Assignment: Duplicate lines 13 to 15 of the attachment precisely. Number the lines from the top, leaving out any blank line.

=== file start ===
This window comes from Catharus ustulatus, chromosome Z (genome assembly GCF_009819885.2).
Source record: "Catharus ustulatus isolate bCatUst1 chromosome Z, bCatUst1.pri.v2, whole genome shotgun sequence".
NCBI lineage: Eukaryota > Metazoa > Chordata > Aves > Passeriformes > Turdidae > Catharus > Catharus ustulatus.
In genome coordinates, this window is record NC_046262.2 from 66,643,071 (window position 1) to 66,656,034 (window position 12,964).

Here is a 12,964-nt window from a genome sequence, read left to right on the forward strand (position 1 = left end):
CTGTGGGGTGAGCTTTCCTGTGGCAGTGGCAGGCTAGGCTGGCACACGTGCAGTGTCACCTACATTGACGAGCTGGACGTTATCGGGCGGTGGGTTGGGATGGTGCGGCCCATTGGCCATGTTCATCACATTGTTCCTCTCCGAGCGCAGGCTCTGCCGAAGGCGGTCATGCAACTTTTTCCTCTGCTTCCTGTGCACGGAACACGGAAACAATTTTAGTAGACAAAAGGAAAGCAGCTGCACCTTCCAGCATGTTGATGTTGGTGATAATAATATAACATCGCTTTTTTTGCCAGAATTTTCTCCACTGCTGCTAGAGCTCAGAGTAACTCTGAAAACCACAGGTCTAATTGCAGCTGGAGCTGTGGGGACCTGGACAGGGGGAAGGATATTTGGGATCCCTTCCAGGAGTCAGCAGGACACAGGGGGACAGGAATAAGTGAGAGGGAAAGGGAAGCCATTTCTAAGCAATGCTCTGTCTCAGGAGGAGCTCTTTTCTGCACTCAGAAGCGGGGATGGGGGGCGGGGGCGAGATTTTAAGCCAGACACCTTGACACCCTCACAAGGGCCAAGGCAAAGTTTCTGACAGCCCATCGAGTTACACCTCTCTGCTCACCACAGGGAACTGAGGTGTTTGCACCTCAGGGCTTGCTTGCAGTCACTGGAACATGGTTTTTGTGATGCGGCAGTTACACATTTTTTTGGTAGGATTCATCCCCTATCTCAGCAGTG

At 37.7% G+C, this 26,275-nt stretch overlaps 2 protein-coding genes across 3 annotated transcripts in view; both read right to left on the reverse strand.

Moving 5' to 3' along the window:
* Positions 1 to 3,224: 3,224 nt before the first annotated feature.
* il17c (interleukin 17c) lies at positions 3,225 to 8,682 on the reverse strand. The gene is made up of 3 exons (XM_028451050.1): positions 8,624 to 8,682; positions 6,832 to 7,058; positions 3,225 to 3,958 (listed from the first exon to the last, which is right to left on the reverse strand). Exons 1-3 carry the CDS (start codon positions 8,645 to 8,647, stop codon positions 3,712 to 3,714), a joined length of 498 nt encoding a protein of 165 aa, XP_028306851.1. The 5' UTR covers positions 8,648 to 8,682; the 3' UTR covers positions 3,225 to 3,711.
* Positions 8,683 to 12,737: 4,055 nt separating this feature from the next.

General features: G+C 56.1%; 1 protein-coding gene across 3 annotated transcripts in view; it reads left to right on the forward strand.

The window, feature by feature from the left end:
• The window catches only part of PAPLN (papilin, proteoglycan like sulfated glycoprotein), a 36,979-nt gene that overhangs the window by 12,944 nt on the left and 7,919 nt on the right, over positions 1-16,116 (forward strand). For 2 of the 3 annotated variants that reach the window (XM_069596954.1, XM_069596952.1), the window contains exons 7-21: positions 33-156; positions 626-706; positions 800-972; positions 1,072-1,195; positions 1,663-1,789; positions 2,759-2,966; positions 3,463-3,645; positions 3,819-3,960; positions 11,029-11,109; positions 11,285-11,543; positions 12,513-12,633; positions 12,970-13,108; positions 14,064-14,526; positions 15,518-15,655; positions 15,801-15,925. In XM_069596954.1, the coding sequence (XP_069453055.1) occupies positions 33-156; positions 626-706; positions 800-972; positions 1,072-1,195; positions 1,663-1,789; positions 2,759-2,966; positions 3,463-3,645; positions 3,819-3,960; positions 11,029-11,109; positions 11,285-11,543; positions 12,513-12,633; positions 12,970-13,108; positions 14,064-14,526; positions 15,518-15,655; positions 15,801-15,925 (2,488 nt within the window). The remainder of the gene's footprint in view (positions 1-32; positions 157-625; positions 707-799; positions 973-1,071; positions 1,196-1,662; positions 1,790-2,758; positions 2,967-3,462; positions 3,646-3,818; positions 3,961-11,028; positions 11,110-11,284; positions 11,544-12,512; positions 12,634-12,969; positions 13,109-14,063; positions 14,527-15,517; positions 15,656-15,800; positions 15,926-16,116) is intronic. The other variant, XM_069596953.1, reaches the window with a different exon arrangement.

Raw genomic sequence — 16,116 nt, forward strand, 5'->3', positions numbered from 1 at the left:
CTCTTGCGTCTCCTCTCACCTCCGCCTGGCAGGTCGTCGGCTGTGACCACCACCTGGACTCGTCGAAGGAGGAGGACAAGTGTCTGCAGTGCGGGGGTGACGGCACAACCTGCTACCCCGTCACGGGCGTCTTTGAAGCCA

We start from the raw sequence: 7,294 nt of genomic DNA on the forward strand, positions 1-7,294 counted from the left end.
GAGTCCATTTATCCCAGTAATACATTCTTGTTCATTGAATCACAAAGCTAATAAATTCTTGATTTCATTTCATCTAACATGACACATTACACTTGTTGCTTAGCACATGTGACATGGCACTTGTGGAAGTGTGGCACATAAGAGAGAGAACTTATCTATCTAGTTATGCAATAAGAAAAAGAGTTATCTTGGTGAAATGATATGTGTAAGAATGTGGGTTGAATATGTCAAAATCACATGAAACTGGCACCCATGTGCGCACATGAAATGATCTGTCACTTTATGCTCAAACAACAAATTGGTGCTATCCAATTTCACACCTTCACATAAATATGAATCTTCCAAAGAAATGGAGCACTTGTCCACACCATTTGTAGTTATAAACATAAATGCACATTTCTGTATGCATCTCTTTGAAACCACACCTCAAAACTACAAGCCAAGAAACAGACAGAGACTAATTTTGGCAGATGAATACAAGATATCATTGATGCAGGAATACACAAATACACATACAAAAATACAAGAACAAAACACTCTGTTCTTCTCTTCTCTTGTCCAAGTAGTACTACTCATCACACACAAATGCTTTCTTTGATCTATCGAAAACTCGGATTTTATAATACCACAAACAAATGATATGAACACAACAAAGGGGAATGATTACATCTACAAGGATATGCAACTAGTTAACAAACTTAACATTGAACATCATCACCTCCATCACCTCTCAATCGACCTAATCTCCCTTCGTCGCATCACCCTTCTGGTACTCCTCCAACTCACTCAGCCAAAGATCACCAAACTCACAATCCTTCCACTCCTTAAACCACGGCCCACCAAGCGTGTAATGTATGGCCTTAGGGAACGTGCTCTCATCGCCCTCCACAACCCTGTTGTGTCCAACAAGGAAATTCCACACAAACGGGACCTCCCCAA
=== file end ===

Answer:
The window, feature by feature from the left end:
• The window catches only part of PAPLN (papilin, proteoglycan like sulfated glycoprotein), a 36,979-nt gene that overhangs the window by 12,944 nt on the left and 7,919 nt on the right, over positions 1-16,116 (forward strand). For 2 of the 3 annotated variants that reach the window (XM_069596954.1, XM_069596952.1), the window contains exons 7-21: positions 33-156; positions 626-706; positions 800-972; positions 1,072-1,195; positions 1,663-1,789; positions 2,759-2,966; positions 3,463-3,645; positions 3,819-3,960; positions 11,029-11,109; positions 11,285-11,543; positions 12,513-12,633; positions 12,970-13,108; positions 14,064-14,526; positions 15,518-15,655; positions 15,801-15,925. In XM_069596954.1, the coding sequence (XP_069453055.1) occupies positions 33-156; positions 626-706; positions 800-972; positions 1,072-1,195; positions 1,663-1,789; positions 2,759-2,966; positions 3,463-3,645; positions 3,819-3,960; positions 11,029-11,109; positions 11,285-11,543; positions 12,513-12,633; positions 12,970-13,108; positions 14,064-14,526; positions 15,518-15,655; positions 15,801-15,925 (2,488 nt within the window). The remainder of the gene's footprint in view (positions 1-32; positions 157-625; positions 707-799; positions 973-1,071; positions 1,196-1,662; positions 1,790-2,758; positions 2,967-3,462; positions 3,646-3,818; positions 3,961-11,028; positions 11,110-11,284; positions 11,544-12,512; positions 12,634-12,969; positions 13,109-14,063; positions 14,527-15,517; positions 15,656-15,800; positions 15,926-16,116) is intronic. The other variant, XM_069596953.1, reaches the window with a different exon arrangement.

Raw genomic sequence — 16,116 nt, forward strand, 5'->3', positions numbered from 1 at the left: